Referring to FIG. 6, determining the steady-state control parameter values BLS_SS and ADT_SS involves essentially four steps. First, the block 110 is executed to calculate the required HVAC power PWR_HVAC using equation (2). Then the blocks 112 and 114 are executed to re-calculate a Power Index table corresponding to Graph C of FIG. 3 if the set temperature TSET has changed. As mentioned above, this involves using equation (1) to compute values of PWR_HVAC based on TSET and stored control parameter values (BLS_SS and ADT_SS) for different Power Index values. The block 116 is then executed to look up a Power Index value (using a table corresponding to Graph C of FIG. 3) based on the calculated value of PWR_HVAC, after which the block 118 is executed to look up the steady-state control parameter values BLS_SS and ADT_SS (using tables corresponding to Graphs A and B of FIG. 3) based on the value of Power Index obtained at block 116.

Referring again to the main flow diagram of FIG. 5, the block 78 determines if a transient warm-up or cool-down is in progress, as indicated by the status of the SOAK TRANSIENT flag. If the status of the flag is True, the block 80 is executed to look up offset values BLS_DELTA and ADT_DELTA based on Tstart and TSET as mentioned above in respect to FIG. 4. Until THETA reaches zero, as determined at block 82, the block 84 is executed to determine the control parameter commands BLS_CMD and ADT_CMD using equations (4), (5) and (6). As indicated, the blocks 74-84 are re-executed to update the above-noted parameters to account for changes in TSET and the various measured temperatures. The performance indicator THETA reaches zero when Tcabin reaches TSET. At such point, block 82 is answered in the affirmative, causing block 86 to set the SOAK TRANSIENT flag to False, and the block 88 to set the control parameter commands BLS_CMD and ADT_CMD according to the respective steady-state values BLS_SS and ADT_SS determined at block 76.

Once the transient warm-up or cool-down is completed, the block 78 is answered in the negative, and the block 90 is executed to determine if Tcabin is within a control band about the set temperature TSET. If so, the block 88 is executed as described in the preceding paragraph to set the control parameter commands BLS_CMD and ADT_CMD according to the respective steady-state values BLS_SS and ADT_SS determined at block 76. However, if an unexpected transient, such as a change in TSET, SI or Tamb, causes Tcabin to fall outside the control band, block 90 is answered in the negative, and the blocks 92-100 and 84 are executed to activate the quasi-steady-state control mode for bringing Tcabin back within the control band. The block 92 designates a routine for appropriately resetting Tstart, as described more fully by the flow diagram of FIG. 7.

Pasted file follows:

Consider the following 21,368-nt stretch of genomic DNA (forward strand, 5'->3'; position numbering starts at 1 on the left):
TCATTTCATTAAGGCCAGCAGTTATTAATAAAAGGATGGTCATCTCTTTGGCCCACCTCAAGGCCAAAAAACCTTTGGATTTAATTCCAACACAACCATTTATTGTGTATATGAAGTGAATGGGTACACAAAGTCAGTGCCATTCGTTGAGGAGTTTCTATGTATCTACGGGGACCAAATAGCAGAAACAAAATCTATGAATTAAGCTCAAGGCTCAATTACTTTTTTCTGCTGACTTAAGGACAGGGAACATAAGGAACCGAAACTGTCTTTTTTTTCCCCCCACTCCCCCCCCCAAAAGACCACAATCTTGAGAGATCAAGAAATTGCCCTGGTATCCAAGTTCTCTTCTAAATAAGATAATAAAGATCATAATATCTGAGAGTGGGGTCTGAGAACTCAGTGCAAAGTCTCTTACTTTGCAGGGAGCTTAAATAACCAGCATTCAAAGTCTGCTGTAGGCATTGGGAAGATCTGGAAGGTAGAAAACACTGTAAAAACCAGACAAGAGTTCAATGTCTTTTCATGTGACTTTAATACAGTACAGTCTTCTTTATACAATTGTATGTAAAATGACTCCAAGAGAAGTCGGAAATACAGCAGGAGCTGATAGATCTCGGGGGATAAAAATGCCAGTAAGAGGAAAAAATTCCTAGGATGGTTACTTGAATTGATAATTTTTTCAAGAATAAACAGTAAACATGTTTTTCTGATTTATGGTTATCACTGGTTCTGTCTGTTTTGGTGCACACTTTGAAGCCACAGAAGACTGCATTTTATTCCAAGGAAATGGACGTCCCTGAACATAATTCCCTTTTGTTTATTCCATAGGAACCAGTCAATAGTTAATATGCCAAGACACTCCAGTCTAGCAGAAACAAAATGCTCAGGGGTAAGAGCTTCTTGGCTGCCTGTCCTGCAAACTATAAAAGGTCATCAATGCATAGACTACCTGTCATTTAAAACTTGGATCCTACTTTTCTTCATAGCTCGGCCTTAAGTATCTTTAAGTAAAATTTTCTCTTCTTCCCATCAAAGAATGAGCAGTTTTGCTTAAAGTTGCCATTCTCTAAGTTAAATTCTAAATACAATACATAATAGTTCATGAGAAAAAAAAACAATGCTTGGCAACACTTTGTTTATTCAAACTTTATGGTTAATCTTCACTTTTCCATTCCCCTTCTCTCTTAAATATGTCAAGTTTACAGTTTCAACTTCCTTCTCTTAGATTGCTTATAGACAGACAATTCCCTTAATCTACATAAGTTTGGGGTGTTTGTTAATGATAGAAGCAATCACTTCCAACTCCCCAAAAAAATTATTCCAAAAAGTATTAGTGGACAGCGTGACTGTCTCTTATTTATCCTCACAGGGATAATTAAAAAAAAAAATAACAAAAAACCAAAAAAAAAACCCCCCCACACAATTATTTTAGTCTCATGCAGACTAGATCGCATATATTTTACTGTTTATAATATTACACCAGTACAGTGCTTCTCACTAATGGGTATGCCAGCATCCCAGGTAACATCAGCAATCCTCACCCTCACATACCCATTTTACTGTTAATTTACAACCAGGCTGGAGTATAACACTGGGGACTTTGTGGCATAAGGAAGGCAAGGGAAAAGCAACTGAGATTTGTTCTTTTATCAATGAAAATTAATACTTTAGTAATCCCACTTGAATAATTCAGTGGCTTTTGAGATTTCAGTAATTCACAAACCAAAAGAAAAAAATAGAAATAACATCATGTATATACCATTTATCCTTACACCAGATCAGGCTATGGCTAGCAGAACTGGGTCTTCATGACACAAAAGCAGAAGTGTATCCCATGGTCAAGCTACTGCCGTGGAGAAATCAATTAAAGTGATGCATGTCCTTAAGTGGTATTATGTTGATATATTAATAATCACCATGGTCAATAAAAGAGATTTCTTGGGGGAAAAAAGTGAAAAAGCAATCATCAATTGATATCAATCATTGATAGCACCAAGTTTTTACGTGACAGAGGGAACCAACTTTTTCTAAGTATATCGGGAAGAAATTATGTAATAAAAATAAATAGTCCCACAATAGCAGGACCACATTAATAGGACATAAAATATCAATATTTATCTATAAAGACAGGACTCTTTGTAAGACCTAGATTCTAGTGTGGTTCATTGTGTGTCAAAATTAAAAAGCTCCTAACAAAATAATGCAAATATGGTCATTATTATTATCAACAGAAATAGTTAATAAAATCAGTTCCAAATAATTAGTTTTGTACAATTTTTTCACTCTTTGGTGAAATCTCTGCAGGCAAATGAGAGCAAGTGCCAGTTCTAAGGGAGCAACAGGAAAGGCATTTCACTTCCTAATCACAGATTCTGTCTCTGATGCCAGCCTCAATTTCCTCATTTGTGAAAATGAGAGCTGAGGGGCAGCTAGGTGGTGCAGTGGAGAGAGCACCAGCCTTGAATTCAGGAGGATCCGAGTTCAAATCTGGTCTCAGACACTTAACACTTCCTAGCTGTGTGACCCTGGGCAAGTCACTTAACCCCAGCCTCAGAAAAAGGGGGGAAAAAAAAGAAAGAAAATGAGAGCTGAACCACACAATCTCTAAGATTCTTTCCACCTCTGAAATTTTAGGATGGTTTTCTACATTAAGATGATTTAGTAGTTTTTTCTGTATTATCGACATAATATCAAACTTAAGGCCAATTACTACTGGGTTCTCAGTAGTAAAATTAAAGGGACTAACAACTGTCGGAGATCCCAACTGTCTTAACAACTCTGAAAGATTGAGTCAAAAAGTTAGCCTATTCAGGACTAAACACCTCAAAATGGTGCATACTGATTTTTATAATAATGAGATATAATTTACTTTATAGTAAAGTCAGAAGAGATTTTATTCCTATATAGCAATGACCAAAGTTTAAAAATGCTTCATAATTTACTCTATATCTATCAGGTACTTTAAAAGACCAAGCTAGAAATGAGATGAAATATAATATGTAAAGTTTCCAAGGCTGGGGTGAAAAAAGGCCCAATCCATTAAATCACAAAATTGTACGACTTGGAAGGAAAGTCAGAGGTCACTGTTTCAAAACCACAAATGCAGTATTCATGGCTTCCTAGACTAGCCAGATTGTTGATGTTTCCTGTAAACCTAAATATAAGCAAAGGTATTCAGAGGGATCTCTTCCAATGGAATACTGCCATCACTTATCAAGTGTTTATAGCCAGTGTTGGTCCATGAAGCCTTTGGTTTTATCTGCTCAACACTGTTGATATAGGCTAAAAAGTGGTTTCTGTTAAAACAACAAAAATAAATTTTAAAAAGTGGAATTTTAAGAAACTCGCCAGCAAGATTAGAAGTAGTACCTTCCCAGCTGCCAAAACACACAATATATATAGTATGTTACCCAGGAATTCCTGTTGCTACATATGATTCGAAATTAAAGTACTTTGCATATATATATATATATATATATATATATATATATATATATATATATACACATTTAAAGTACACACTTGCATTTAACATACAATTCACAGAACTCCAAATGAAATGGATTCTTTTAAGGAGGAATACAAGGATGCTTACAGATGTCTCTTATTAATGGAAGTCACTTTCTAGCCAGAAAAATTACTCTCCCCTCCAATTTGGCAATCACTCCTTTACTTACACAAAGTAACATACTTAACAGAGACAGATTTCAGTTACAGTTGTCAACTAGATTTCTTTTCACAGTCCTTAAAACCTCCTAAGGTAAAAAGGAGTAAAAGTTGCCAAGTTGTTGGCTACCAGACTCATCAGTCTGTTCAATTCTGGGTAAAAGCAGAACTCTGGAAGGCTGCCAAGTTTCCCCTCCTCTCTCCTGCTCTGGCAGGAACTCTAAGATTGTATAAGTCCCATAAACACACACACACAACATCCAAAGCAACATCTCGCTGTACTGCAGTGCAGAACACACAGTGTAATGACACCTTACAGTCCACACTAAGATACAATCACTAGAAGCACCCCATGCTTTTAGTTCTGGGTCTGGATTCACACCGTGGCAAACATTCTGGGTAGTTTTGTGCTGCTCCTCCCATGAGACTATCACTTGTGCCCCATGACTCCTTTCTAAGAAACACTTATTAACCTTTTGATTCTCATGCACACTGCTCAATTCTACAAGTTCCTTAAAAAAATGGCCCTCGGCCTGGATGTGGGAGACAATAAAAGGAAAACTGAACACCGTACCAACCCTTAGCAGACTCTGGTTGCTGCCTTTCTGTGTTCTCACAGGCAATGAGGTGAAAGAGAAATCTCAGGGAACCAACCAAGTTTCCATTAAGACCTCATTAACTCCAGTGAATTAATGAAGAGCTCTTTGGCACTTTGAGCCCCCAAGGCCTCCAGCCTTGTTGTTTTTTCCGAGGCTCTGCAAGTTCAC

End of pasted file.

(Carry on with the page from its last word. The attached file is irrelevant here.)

Referring to FIG. 7, the blocks 120-126 serve to appropriately reset Tstart to the current value of Tcabin when a transient condition or a change in TSET causes Tcabin to fall outside the control band defined by block 90 of FIG. 5. Each such reset serves to re-initialize THETA to a value of one, whereafter THETA decreases in successive executions of the routine as Tcabin approaches TSET, reaching a value of zero when Tcabin reaches TSET. The blocks 120 and 126 reset Tstart to Tcabin if TSET has changed; this effectively maintains a minimum difference between Tstart and TSET, and initializes the quasi-steady-state control mode when Tcabin deviates from the control band due to occupant adjustment of TSET. If TSET has not changed, the block 122 determines if THETA is less than zero. This occurs if Tcabin overshoots the control band relative to Tstart, and in such cases, the block 126 resets Tstart to Tcabin to initialize the quasi-steady state control mode to drive Tcabin back into the control band as explained below. If the overshoot worsens, the value of THETA will exceed one, and the blocks 124 and 126 will reset Tstart to Tcabin in a subsequent execution of the routine; this effectively causes Tstart to track Tcabin until the peak overshoot occurs. If Tcabin undershoots the control band relative to Tstart, blocks 122 and 124 are both answered in the negative, and Tstart remains at its current value.